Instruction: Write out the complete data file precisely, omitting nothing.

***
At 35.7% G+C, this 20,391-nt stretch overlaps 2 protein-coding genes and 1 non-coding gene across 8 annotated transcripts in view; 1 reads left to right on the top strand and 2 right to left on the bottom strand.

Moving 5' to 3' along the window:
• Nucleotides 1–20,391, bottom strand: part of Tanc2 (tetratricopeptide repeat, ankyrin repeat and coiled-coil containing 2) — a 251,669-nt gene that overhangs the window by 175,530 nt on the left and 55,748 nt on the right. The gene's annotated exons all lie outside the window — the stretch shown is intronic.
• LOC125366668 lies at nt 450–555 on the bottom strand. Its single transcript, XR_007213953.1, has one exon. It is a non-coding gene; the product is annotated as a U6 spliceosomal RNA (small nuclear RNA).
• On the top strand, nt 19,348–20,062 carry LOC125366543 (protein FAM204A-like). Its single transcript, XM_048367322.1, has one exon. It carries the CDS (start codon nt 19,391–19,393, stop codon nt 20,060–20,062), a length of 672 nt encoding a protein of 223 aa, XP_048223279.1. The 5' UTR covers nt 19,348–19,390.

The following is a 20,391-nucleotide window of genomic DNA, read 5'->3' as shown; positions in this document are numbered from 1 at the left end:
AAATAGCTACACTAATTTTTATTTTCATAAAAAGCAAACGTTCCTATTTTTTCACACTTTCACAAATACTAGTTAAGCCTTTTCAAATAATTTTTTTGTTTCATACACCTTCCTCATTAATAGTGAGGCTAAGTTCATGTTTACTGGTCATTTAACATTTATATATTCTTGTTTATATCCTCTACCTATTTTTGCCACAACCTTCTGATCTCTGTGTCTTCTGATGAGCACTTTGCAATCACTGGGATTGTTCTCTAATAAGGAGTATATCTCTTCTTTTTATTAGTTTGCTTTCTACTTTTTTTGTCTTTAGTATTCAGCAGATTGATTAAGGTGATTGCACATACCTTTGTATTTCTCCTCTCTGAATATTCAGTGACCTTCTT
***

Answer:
At 35.7% G+C, this 20,391-nt stretch overlaps 2 protein-coding genes and 1 non-coding gene across 8 annotated transcripts in view; 1 reads left to right on the top strand and 2 right to left on the bottom strand.

Moving 5' to 3' along the window:
• Nucleotides 1–20,391, bottom strand: part of Tanc2 (tetratricopeptide repeat, ankyrin repeat and coiled-coil containing 2) — a 251,669-nt gene that overhangs the window by 175,530 nt on the left and 55,748 nt on the right. The gene's annotated exons all lie outside the window — the stretch shown is intronic.
• LOC125366668 lies at nt 450–555 on the bottom strand. Its single transcript, XR_007213953.1, has one exon. It is a non-coding gene; the product is annotated as a U6 spliceosomal RNA (small nuclear RNA).
• On the top strand, nt 19,348–20,062 carry LOC125366543 (protein FAM204A-like). Its single transcript, XM_048367322.1, has one exon. It carries the CDS (start codon nt 19,391–19,393, stop codon nt 20,060–20,062), a length of 672 nt encoding a protein of 223 aa, XP_048223279.1. The 5' UTR covers nt 19,348–19,390.

The following is a 20,391-nucleotide window of genomic DNA, read 5'->3' as shown; positions in this document are numbered from 1 at the left end:
AAATAGCTACACTAATTTTTATTTTCATAAAAAGCAAACGTTCCTATTTTTTCACACTTTCACAAATACTAGTTAAGCCTTTTCAAATAATTTTTTTGTTTCATACACCTTCCTCATTAATAGTGAGGCTAAGTTCATGTTTACTGGTCATTTAACATTTATATATTCTTGTTTATATCCTCTACCTATTTTTGCCACAACCTTCTGATCTCTGTGTCTTCTGATGAGCACTTTGCAATCACTGGGATTGTTCTCTAATAAGGAGTATATCTCTTCTTTTTATTAGTTTGCTTTCTACTTTTTTTGTCTTTAGTATTCAGCAGATTGATTAAGGTGATTGCACATACCTTTGTATTTCTCCTCTCTGAATATTCAGTGACCTTCTT